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Phineas Gage: A Gruesome but True Story About Brain Science by Jon Fleischman

27 Apr

Phineas Gage is a biographical account  of  a man that accidentally lodges an iron rod into his head from an ill-fated dynamite accident. What is most remarkable about this story is that moments after this life altering event happens Phineas Gage is recounted as telling the story of what happened to himself with the iron rod still lodged in his head! Bystanders were quite perplexed. Fleischman does an effective job in narrative style revealing the events surrounding Gage’s accident using diagrams, charts and photographs chronicling his Gage’s accounts and the scientific community’s explanations. Additionally, Fleischman relates Phineas Gage’s story to the history of brain science and the amazing insight that Phineas Gage’s happening was able to provide to the scientific community and further the understanding of the brain and its processes.

This story is not for students that are squeamish. Fleischman provides vivid descriptions of this horrific event as well as accurate descriptions of the brain and its processes. This book comes highly recommended, especially for those students interested in how the brain works. This book should be considered for any middle school or high school library and is sure to be of great interest to students by making the impossible seem possible.

Insight:

Holy cow! This guy got an iron rod lodged in his head and was still standing and talking after. Weird. Do I really need to say more? The human brain is an amazing thing and well…brains in general are just pretty awesome. Bird brains, fish brains…you name the brain and it is pure awesomeness! My husband had an uncle in Colombia that had a room full of preserved biological items. Yes, he was a doctor, but that is kind of creepy in a Dr. Jekyll and Hyde kind of way.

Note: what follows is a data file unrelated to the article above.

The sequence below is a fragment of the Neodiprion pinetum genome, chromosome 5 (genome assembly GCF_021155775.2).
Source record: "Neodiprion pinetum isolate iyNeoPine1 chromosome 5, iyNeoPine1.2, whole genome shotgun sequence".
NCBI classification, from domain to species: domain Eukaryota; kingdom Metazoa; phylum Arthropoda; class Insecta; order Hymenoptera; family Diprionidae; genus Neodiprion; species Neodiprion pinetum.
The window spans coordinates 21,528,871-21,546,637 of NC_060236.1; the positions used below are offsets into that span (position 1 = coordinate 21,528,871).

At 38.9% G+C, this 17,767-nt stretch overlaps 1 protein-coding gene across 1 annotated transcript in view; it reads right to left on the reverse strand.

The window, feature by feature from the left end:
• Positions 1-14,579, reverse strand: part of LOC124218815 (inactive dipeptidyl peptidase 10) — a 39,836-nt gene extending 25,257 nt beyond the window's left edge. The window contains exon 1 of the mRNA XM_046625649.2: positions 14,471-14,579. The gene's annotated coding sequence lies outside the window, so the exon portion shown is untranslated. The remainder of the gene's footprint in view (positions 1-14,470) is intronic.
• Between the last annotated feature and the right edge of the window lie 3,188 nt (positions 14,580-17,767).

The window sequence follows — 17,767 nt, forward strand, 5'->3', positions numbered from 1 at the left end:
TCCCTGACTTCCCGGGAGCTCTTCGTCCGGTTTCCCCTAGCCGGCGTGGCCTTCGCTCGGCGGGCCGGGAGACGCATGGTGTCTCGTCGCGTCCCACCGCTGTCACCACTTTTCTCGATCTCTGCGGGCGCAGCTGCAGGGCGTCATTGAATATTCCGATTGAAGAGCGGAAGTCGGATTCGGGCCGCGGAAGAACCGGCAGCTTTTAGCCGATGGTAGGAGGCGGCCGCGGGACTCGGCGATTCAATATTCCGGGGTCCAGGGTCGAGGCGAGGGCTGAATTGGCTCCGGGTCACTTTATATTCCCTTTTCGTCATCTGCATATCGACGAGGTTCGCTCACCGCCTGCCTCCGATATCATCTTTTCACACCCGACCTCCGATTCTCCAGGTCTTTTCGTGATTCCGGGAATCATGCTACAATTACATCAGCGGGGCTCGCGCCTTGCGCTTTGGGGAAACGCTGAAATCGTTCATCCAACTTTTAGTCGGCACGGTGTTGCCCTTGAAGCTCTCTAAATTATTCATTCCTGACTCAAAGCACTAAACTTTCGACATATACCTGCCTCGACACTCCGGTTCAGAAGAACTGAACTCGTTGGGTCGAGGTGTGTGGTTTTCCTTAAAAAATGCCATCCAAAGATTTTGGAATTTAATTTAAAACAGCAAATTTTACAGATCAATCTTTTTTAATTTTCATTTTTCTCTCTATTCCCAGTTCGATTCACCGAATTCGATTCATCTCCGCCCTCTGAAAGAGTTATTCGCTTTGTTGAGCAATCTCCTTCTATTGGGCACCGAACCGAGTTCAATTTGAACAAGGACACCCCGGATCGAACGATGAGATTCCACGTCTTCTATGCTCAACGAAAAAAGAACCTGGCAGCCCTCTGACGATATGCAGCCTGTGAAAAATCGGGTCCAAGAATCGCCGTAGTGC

Suggested Library Activity:

School librarians can use this book to impress upon students the true joys of nonfiction. This book is an excellent book to use as a way of introducing nonfiction and nonfiction features to students. Using multiple copies of the book have students break out in to groups and with stickies identify and label nonfiction features such as captions, charts, sources, etc.

Bibliographic Citation:

Fleischman, J. (2002). Phineas Gage: A gruesome but true story about brain science. Boston: Houghton Mifflin.

Additional Book Review:

Gr 5-8 –Beginning with a medical miracle, and ending in mystery, this case study of a railroad worker who not only survived having an iron rod blast through his head, but also went on to lead a (more or less) normal life, serves as a rousing reminder that there is much about the brain that we do not know. The photos and computer-generated reconstructions are as striking (so to speak) as the story.

Peter, J. (2003, May 1). What’s the go of that? Message posted to

http://www.schoollibraryjournal.com/article/CA294389.html

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